Career skills are infused into my lessons and curriculum via real-life simulations and questions of the day. Both give me insight into their level of understanding and how to further direct the learning and exploration. Offering students the chance to look “behind the scenes” on real-life careers can help them explore the limitless career possibilities that exist for them! From the new heights in aerospace innovation to the work being done to protect our waterways, there are many Discovery Education resources that help highlight career paths and skills!
Advice to Other Educators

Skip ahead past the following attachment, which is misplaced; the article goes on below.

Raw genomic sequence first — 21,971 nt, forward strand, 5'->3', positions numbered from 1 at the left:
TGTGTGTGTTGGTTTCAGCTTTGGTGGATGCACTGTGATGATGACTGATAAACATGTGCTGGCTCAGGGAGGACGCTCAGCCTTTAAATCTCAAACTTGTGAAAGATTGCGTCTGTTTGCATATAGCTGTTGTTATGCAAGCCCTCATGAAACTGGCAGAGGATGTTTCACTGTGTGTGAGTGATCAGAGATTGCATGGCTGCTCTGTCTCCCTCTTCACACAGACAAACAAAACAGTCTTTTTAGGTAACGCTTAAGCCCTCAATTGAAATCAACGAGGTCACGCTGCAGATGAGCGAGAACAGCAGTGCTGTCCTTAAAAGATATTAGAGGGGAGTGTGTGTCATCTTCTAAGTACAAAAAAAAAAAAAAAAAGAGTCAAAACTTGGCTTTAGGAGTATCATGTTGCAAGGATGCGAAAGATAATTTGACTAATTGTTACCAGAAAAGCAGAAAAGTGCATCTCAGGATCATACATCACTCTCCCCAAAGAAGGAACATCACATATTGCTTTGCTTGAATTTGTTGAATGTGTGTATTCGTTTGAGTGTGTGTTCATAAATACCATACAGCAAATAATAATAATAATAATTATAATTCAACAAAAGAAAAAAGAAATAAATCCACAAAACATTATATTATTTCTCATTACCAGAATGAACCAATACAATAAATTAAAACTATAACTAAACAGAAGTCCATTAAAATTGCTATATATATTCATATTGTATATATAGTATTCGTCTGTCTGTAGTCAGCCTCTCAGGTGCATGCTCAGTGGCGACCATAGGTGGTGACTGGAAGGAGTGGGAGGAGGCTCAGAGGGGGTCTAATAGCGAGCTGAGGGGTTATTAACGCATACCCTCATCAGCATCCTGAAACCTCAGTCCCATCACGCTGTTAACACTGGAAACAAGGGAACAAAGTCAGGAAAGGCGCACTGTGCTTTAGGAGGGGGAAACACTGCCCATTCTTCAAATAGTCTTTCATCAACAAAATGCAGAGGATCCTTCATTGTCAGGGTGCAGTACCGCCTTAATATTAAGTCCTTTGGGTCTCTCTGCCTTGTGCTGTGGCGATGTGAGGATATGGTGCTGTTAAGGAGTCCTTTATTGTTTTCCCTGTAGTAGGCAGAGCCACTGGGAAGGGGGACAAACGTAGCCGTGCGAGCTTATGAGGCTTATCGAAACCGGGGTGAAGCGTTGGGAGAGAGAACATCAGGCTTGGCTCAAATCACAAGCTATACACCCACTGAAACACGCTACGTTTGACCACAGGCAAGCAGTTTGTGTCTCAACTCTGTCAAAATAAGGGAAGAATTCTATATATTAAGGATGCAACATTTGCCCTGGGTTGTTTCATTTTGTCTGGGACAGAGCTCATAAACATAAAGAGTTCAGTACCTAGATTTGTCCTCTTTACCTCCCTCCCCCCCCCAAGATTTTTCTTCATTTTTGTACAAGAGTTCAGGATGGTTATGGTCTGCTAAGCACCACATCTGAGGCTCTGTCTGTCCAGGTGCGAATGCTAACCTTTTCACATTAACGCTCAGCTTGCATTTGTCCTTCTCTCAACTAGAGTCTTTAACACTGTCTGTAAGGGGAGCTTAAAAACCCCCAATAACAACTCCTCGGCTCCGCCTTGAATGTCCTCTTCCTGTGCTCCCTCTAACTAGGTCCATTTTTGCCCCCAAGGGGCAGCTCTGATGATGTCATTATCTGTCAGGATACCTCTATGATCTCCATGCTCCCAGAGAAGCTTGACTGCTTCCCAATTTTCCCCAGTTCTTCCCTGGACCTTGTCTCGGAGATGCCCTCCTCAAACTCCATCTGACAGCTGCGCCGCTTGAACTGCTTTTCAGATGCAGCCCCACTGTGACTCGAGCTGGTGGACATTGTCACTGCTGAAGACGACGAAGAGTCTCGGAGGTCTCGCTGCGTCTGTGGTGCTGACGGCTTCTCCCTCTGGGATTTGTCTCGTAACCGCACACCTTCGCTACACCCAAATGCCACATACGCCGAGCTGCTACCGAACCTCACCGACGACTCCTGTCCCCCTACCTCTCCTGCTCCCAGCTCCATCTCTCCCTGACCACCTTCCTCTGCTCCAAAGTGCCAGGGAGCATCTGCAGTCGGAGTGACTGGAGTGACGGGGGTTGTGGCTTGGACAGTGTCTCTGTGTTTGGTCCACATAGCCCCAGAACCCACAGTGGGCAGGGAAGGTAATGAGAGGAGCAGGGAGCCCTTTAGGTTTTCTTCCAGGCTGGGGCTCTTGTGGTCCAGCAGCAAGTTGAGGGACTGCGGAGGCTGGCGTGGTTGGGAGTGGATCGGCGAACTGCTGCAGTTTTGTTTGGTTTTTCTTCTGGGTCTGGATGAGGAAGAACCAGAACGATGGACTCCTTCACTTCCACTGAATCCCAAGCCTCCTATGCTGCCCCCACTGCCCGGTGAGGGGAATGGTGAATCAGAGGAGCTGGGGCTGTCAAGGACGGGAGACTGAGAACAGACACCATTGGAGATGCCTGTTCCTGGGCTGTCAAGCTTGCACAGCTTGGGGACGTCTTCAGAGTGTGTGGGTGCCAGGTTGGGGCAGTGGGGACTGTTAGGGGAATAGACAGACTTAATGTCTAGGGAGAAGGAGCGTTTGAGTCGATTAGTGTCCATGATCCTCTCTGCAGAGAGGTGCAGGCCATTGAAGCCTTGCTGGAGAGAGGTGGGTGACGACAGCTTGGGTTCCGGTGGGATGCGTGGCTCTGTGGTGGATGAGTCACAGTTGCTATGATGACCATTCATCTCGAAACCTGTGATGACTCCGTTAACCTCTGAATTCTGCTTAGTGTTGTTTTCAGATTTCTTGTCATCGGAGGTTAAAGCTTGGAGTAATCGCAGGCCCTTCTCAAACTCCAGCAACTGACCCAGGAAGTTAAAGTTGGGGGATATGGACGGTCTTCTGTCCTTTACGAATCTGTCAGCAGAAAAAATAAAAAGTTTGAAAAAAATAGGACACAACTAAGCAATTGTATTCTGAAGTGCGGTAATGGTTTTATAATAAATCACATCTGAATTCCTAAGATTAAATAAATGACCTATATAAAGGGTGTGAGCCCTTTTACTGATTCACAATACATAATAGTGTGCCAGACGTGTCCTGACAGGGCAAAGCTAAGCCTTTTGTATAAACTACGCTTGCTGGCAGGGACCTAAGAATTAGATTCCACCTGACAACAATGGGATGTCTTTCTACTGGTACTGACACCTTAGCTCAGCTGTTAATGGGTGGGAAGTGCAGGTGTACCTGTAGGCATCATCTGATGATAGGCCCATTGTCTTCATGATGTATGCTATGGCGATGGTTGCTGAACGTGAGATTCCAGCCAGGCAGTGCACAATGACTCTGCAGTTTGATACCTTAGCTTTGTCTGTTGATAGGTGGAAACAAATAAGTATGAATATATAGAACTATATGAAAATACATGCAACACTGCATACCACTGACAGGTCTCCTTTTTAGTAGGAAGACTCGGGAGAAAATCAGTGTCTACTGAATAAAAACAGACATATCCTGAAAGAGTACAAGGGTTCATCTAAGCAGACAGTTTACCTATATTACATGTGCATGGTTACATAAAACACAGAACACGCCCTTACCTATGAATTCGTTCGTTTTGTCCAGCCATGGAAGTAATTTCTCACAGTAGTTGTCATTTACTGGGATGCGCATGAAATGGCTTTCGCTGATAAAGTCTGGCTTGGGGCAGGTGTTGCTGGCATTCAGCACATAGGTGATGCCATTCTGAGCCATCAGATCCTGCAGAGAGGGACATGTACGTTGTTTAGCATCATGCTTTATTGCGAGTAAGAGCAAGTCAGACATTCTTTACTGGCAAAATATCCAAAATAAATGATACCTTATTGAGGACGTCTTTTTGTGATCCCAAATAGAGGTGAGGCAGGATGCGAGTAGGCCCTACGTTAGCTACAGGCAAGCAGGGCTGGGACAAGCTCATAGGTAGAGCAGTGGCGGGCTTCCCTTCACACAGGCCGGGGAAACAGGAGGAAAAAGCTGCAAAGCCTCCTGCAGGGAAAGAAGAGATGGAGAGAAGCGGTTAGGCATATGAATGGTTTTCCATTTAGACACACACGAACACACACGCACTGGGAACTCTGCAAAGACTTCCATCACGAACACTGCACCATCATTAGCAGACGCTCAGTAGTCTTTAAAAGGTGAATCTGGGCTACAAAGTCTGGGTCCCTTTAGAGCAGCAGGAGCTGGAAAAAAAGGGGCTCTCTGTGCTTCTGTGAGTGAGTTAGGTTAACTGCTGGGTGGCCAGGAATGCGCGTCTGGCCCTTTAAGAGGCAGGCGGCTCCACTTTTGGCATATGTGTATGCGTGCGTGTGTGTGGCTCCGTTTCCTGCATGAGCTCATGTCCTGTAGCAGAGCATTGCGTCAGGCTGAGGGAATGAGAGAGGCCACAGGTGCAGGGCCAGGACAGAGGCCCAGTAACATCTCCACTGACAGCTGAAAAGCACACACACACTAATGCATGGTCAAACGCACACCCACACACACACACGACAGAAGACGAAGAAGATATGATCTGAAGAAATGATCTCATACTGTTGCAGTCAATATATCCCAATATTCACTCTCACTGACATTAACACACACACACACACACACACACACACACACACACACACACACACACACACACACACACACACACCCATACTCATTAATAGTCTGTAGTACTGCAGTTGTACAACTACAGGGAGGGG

For teachers just getting started, I would recommend the Career Profile videos, Interactives, Virtual Field Trips, and the investigative videos such as Calculating Different Types of Pay. There are also many Channels that focus on a wide variety of topics that may interest students and spark interest in a possible future career, like animals, music, and video games!
My advice to teachers planning career exploration lessons is to make it as authentic as possible. Utilizing virtual career field trips, videos from experts or even providing real-life simulations to connect school to the real world. Students can feel that the “real world” is so far away that it isn’t worth thinking about, but bringing the real world into the classroom can help make learning relevant and inspire student engagement!